Spring Sale 2018

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15 JN002/5
Jomen Nona Za Putham Patha Kuik 5/30 Framed 2011
Relief print onto Arches BFK
900 x 620mm Image, 1280 x 950mm frame

(Barter of skulls for things) This artwork is my first larger print since starting at the art centre on Badu. I wanted to tell a story about things I heard from my Athe (grandfather) . Human skulls were highly valued. Our forefathers were celebrated as strong and fierce warriors and feared throughout the Torres Straits, but their survival was dependent on barter with surrounding islands and Melanesians from Papua.

This artwork shows 3 Papuans who have traveled to Badu in an open canoe - this trip took many days and the seas were often treacherous. They have come to the main trading ground on Badu known as Wakaid.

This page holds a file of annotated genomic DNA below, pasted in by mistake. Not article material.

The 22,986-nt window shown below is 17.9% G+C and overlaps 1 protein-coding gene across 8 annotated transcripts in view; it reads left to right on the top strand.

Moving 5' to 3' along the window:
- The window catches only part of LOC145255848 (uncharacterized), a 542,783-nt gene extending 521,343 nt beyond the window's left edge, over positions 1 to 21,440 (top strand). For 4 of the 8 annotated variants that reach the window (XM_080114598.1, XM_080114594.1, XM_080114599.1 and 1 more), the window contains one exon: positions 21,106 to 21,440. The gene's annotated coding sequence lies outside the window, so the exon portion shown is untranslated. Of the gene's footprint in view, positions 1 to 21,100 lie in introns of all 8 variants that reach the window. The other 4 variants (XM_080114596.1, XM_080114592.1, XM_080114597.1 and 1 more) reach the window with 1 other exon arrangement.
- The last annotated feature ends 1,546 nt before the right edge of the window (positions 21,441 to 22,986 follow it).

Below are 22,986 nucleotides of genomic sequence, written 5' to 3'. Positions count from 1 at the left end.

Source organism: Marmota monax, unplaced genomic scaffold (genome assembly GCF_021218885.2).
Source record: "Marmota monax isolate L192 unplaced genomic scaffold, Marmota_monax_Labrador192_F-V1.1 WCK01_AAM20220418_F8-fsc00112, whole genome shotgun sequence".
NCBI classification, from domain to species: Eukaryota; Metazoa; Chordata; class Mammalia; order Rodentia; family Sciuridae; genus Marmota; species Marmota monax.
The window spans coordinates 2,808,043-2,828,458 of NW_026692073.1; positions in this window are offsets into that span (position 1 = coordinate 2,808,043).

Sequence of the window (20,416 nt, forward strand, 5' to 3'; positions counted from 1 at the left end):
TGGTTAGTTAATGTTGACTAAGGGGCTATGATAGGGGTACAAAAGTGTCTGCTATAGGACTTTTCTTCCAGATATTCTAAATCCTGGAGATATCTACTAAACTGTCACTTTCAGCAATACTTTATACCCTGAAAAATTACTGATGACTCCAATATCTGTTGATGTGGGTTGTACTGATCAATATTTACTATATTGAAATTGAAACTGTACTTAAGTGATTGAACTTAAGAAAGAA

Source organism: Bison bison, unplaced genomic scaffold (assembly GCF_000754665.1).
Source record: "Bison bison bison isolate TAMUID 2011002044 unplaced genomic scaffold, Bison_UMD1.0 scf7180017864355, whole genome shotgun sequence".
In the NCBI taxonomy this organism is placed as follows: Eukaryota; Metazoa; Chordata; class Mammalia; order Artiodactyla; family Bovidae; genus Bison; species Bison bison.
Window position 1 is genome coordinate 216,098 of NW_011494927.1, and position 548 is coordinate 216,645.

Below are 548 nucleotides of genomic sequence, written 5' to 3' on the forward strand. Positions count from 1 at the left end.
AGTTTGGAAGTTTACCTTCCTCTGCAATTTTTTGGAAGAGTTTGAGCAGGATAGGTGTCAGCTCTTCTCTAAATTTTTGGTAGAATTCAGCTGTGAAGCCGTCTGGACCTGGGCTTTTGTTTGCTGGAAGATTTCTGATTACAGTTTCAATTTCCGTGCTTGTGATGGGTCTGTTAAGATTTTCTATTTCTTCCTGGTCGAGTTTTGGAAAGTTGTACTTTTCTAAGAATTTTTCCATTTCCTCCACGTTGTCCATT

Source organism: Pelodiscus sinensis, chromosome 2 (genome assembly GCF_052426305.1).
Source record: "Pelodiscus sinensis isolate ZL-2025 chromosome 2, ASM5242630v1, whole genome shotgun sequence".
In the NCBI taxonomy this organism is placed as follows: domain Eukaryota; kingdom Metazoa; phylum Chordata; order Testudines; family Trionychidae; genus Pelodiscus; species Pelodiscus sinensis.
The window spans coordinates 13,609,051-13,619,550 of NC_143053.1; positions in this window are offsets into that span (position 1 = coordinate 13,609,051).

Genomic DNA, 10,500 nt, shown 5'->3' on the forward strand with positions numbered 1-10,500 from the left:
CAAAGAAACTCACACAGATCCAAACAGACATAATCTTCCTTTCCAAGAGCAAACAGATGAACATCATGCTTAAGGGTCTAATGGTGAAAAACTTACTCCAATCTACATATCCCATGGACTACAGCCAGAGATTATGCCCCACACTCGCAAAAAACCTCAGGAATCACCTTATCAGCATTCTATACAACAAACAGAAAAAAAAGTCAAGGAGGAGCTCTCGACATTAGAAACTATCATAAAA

The trip for the Papuans was always at high risk, as they padelled the long journey was very high risk. It was a long way and they battled changing weather an d tide and kept a close watch on warriors doing raids. To endure such a long journey in dugout canoe shows the high value payed by the Papuans on the skulls they came to barter for - which were a source of real magic, and real power. Power came to the witchdoctors and rituals where the skulls were used, to ward off evil spirits. The 2 warriors from Badu Island on either side hold the weapon in their hands. This put great fear into their enemies. It is called the gabugab. Their baskets are full of things traded. The central image contains warriors from Papua engaged in the barter - carrying the traditional weapons and the skulls. The image is wrapped in my totem - the Thubu (snake). There are many references in the patterning (augad tamai) such as anumals, footprints the weather and the ocean. After a successful trade, the tribe would gather for feasting after the skull-giving ceremony known as aisgul. These days the Badu community township is located on the island at Wakaid, which is a harbour located on the island between Badu and the neighboring Island, Moa. This is the place I now live and is where our forefathers kept watch and engaged in those visitors give permission to cross our seas and walk our land in search of the most prized item in the Torres Strait and South Pacific.

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